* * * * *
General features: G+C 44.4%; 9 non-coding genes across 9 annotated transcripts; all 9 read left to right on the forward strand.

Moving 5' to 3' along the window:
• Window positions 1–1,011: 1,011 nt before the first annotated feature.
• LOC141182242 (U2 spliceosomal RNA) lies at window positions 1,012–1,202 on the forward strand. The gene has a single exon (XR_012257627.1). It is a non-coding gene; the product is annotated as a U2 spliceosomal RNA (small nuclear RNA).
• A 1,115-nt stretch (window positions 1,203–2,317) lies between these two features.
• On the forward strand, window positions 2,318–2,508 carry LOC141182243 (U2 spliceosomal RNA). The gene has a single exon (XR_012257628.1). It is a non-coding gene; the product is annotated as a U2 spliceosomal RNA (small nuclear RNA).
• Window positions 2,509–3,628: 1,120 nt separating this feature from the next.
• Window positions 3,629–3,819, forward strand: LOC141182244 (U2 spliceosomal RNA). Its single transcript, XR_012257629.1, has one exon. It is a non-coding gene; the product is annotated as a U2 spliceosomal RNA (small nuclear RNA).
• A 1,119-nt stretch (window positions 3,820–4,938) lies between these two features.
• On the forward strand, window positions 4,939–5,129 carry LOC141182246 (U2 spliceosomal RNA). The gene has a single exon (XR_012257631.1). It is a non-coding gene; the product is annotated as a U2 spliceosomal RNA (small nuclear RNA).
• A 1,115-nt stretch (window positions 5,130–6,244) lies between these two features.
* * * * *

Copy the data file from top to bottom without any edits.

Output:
General features: G+C 44.4%; 9 non-coding genes across 9 annotated transcripts; all 9 read left to right on the forward strand.

Moving 5' to 3' along the window:
• Window positions 1–1,011: 1,011 nt before the first annotated feature.
• LOC141182242 (U2 spliceosomal RNA) lies at window positions 1,012–1,202 on the forward strand. The gene has a single exon (XR_012257627.1). It is a non-coding gene; the product is annotated as a U2 spliceosomal RNA (small nuclear RNA).
• A 1,115-nt stretch (window positions 1,203–2,317) lies between these two features.
• On the forward strand, window positions 2,318–2,508 carry LOC141182243 (U2 spliceosomal RNA). The gene has a single exon (XR_012257628.1). It is a non-coding gene; the product is annotated as a U2 spliceosomal RNA (small nuclear RNA).
• Window positions 2,509–3,628: 1,120 nt separating this feature from the next.
• Window positions 3,629–3,819, forward strand: LOC141182244 (U2 spliceosomal RNA). Its single transcript, XR_012257629.1, has one exon. It is a non-coding gene; the product is annotated as a U2 spliceosomal RNA (small nuclear RNA).
• A 1,119-nt stretch (window positions 3,820–4,938) lies between these two features.
• On the forward strand, window positions 4,939–5,129 carry LOC141182246 (U2 spliceosomal RNA). The gene has a single exon (XR_012257631.1). It is a non-coding gene; the product is annotated as a U2 spliceosomal RNA (small nuclear RNA).
• A 1,115-nt stretch (window positions 5,130–6,244) lies between these two features.